Mariner Boulevard and areas gained sidewalks. They used easements which are legal.
Other residents on streets that had roads expanded may not have complained or taken action.
We have lived here 18 years; some of my neighbors longer than that. There has never been an incident where houses were sold, knocked down, or scheduled to be moved away.
Most residents on the other side of Elgin are rentals. The people move in and out. Most people are trying to get off Elgin Boulevard. We do not live on a side road; the work is right behind our homes.
There most likely will not be projects like this — knocking down houses for weeks.
You want something to complain about? What about the large amounts of money paid to the homeowners to get them out?
Lorinda Eldredge, Spring Hill,
Manatees flap is misguided
Crystal River has a number of environmental groups as well as Save the Manatee Foundation. We have an excellent staff at the Crystal River National Wildlife Refuge, well-trained and balanced enforcement by Fish and Wildlife and the Citrus County sheriff, not to mention the large number of volunteers who monitor the manatee habitat in Crystal River and Homosassa. The manatees have a great economic impact on these cities and Citrus County.
I believe that there is well-balanced and continuing discussion by those who are most familiar with the local conditions. There has always been civil and effective discussion by the various interests.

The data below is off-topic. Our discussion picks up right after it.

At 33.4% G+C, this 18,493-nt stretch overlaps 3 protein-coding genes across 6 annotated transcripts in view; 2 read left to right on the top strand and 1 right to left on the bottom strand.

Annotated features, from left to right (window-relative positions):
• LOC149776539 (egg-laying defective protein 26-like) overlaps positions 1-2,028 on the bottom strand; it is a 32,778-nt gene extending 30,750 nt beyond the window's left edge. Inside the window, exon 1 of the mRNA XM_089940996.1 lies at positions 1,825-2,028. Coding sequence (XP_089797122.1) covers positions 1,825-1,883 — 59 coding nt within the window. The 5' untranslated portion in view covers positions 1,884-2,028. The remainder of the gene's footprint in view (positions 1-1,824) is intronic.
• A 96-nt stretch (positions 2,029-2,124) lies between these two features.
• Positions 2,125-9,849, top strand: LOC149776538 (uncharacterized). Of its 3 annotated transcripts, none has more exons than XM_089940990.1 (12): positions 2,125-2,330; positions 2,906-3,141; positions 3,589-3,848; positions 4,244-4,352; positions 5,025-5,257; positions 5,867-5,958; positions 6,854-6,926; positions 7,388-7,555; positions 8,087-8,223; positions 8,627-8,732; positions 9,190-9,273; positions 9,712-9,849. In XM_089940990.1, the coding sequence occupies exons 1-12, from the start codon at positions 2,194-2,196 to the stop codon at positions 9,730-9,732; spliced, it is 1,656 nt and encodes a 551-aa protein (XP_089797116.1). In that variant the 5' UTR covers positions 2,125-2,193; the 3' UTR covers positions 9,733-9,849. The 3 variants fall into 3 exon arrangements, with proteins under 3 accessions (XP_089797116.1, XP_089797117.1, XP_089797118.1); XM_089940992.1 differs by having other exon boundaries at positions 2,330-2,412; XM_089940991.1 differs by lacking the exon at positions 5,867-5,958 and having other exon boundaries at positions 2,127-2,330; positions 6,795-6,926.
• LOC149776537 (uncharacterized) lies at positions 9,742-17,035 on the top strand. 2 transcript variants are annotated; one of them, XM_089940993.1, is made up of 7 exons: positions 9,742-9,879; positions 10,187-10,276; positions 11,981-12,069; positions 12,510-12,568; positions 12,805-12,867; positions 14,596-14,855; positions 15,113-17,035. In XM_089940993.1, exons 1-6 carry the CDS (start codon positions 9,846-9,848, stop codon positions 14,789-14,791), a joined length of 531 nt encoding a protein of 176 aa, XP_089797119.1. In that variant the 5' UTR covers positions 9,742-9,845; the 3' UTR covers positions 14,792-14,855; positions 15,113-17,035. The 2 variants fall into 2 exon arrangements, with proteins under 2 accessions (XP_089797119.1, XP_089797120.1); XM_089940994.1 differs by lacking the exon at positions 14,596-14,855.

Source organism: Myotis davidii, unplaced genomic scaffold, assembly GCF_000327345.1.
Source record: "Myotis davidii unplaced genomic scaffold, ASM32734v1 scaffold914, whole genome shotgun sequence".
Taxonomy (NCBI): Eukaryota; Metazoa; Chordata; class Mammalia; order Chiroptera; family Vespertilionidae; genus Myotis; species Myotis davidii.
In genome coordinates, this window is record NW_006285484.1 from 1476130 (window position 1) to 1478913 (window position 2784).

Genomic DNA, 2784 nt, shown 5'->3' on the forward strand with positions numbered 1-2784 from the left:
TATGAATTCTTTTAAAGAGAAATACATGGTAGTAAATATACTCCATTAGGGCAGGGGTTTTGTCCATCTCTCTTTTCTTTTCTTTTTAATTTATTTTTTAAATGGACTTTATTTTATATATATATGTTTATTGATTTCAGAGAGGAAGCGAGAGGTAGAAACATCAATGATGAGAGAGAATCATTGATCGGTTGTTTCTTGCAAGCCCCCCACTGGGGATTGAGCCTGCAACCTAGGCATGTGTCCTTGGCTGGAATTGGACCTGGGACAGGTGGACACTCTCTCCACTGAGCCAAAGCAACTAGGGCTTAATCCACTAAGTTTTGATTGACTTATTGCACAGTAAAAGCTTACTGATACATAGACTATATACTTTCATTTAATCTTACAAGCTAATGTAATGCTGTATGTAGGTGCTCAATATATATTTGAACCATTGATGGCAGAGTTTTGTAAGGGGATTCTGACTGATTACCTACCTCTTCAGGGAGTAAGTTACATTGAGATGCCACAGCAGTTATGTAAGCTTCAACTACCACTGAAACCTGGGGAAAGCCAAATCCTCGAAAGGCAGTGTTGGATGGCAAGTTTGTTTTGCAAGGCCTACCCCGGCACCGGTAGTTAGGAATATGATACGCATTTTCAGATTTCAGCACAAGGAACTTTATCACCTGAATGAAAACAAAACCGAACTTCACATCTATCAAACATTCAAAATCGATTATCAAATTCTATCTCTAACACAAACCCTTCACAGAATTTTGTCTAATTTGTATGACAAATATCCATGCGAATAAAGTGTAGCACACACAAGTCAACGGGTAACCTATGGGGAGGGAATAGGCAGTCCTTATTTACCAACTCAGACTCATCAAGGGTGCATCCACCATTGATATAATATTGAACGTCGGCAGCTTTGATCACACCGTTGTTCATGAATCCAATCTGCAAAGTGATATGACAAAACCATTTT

I live on the first canal off the Three Sisters and have seen very few occasions of "harassment" in relation to the many thousands of positive interactions with the manatees. The attempt at linking cold and boating-related deaths with swimming with the manatees is as much a travesty as the occasional harassment by a irresponsible human. Furthermore, the threat of a lawsuit against a public service agency is a waste of taxpayer money.
I recommend that the Public Employees for Environmental Responsibility members and their attorney find better ways to expend their money, time and effort.
Robert Mercer, Crystal River
Seniors need more volunteers
I work for a local home health agency. Myself and Jennifer Paris have been volunteering at the local rehabs, nursing homes and some hospitals for the past several holidays. This Easter we dressed as an Easter chick and bunny.
Our agency feels it is very important not only to look out for a patient's physical needs but also provide love, entertainment and happiness to our communities' seniors and disabled. These members of our society are often ignored and forgotten. Some of these residents do not have regular family or sometimes have no family at all to visit with. The smiles and laughs we have gotten are infectious and have affected us much more than these patients will ever know.
Unfortunately, time and time again, we heard nursing staff, activity directors and case managers say there are not enough volunteers bringing entertainment and joy to these valuable individuals. We would like to encourage others to get involved. Simply visit with residents that have no visitors. Listen to their stories. Get your children involved. They love to see kids! The best classroom in the world is at the feet of an elderly person.
Jennifer Reedy, Spring Hill